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Newfoundland Has Learned from Alberta
|Premier Hon. Brian Tobin, Premier of Newfoundland and Labrador, is interviewed by reporters while in Calgary where he spoke to an APEGGA Education Foundation fund-raising dinner. (APEGGA photo by Stacey Andrews)|
Newfoundland has taken a page from Alberta in reenergizing its once
floundering economy. Like Alberta, Canada's easternmost province has embraced
petroleum and an entrepreneurial spirit and is fiercely defending its
right to get the best return for its resources, Newfoundland and Labrador
Premier Brian Tobin told an APEGGA Education Foundation fund-raising dinner
held June 12 in Calgary.
"I want Newfoundlanders to be more like Albertans, who took hold of their oil and gas industry in the 1970s," Mr. Tobin said. "I come from a province that long believed it was poor. We always had resources - fish, forestry and mining - but we made some bad deals. After a while, you figure out you only get what you negotiate."
As a result, he said, the giant Voisey Bay nickel, copper and cobalt project will only proceed when both the mining and processing facilities are located in the province. Guided by the same philosophy, he said, Newfoundland is close to reaching an equitable deal with Quebec on developing its Lower Churchill hydroelectric site.
It's this new attitude, Mr. Tobin said, that has allowed Newfoundland to go from last to first in Canadian GDP employment growth; the province and Alberta are forecast to lead the nation in economic growth over the next five years. Even the once-moribund fishery's revenues have increased from $450 million, when the cod fishery was closed in 1992, to $1 billion today, thanks to a shift to the crab and shrimp fisheries and to value-added processing.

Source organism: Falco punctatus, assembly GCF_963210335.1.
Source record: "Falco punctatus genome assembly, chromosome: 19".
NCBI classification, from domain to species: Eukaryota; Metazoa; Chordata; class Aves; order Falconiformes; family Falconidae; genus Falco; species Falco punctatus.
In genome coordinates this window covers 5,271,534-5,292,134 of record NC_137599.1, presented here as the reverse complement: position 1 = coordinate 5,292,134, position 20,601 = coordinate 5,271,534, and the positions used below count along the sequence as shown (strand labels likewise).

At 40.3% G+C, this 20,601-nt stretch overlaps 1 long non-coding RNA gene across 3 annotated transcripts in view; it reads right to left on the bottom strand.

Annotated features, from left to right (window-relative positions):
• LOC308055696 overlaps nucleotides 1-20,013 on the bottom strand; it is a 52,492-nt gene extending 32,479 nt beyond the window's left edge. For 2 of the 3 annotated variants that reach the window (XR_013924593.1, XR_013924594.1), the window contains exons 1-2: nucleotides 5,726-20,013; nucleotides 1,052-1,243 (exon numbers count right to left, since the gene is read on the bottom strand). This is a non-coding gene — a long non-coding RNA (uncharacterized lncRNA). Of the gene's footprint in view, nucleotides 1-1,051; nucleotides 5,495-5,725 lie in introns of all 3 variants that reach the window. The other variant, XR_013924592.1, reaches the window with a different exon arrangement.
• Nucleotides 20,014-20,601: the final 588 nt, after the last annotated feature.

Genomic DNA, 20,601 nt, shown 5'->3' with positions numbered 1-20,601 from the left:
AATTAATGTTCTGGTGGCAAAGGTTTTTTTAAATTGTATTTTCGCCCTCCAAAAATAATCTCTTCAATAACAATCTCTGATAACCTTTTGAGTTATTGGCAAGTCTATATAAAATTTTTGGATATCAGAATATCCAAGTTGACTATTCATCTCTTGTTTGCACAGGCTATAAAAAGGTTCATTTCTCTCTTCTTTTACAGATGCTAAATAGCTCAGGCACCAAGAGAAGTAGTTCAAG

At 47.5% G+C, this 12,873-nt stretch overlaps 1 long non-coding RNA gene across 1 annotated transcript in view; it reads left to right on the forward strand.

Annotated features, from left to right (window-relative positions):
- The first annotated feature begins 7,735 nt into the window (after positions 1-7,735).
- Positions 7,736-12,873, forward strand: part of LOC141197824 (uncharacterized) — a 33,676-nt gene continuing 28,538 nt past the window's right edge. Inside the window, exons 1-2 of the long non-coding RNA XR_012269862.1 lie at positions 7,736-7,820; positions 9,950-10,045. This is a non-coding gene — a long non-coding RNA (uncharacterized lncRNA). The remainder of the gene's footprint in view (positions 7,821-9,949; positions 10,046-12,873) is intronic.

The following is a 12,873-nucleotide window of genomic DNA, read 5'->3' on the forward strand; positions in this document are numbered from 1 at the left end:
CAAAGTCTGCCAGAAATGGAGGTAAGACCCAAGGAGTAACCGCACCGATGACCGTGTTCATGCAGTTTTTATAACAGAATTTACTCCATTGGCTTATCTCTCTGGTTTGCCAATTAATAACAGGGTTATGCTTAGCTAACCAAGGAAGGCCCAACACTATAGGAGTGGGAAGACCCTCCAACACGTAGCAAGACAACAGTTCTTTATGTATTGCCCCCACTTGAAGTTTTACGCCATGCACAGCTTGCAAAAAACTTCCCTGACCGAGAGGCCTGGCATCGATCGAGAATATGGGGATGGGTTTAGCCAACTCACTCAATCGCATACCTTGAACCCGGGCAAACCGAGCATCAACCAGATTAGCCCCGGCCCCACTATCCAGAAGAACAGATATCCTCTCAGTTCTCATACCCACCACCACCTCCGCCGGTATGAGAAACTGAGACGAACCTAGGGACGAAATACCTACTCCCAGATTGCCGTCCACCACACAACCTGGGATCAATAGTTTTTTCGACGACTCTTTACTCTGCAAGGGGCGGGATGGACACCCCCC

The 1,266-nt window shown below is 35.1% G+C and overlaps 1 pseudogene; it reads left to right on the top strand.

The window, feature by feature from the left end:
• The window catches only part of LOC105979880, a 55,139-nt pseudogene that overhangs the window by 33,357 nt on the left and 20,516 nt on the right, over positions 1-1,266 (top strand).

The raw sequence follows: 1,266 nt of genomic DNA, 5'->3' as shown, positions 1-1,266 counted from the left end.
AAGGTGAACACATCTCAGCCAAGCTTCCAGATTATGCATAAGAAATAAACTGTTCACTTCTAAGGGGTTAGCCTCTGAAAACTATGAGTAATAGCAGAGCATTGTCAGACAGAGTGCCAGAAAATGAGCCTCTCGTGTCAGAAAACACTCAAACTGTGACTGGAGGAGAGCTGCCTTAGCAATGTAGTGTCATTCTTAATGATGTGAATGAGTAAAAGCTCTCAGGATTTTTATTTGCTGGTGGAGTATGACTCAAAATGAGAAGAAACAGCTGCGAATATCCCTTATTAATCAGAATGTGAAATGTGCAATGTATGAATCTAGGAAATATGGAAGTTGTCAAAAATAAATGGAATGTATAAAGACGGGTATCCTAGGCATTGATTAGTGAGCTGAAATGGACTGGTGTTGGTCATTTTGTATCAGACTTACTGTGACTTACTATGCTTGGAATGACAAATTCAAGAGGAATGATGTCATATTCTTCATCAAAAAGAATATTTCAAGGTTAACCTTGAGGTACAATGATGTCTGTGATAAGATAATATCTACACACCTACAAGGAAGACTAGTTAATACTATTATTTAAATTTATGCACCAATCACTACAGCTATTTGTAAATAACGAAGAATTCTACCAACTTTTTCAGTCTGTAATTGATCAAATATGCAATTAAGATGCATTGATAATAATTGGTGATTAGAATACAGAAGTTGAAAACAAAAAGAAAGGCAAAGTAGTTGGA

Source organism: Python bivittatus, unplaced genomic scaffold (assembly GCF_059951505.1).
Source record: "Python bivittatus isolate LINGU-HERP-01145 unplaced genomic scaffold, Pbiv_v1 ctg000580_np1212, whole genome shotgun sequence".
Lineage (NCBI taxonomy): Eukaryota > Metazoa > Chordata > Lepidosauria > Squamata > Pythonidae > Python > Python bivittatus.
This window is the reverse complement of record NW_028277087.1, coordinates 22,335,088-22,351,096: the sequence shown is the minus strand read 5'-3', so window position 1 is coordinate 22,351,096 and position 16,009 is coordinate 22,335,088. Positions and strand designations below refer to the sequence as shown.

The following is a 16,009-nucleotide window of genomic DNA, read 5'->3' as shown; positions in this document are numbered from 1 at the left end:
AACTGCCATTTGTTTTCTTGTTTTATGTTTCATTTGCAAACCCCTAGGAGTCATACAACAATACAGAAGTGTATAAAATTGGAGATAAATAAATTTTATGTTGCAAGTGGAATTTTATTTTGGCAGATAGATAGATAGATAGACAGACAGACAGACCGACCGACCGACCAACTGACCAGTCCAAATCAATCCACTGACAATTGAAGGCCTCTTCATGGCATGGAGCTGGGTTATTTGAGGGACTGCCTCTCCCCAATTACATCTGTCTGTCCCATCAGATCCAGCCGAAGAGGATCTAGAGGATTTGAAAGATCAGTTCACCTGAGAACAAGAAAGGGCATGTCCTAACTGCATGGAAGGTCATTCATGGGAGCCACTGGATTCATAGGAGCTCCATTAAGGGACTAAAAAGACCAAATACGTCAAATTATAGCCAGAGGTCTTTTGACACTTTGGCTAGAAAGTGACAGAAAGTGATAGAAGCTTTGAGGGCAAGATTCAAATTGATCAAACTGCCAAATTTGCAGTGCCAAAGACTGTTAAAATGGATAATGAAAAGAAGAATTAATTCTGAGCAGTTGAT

Above all, Newfoundland's new offshore petroleum industry is driving the economic turnaround. A year ago, the province was producing none of Canada's light crude oil. With the Hibernia field now well into production, Terra Nova to come on stream next year and White Rose and Hebron to follow shortly thereafter, Newfoundland is expected to produce one third of Canada's light crude by 2004. As well, five fields - each with potential oil reserves of 500 million barrels - have been identified in the Flemish Cap area between Newfoundland and Nova Scotia.
"With the mature, solid experience Alberta has developed in the oil industry, there are lots of opportunities for you and your members in Newfoundland," Mr. Tobin said. "We're moving into a position where you'll soon need an APEGGA East."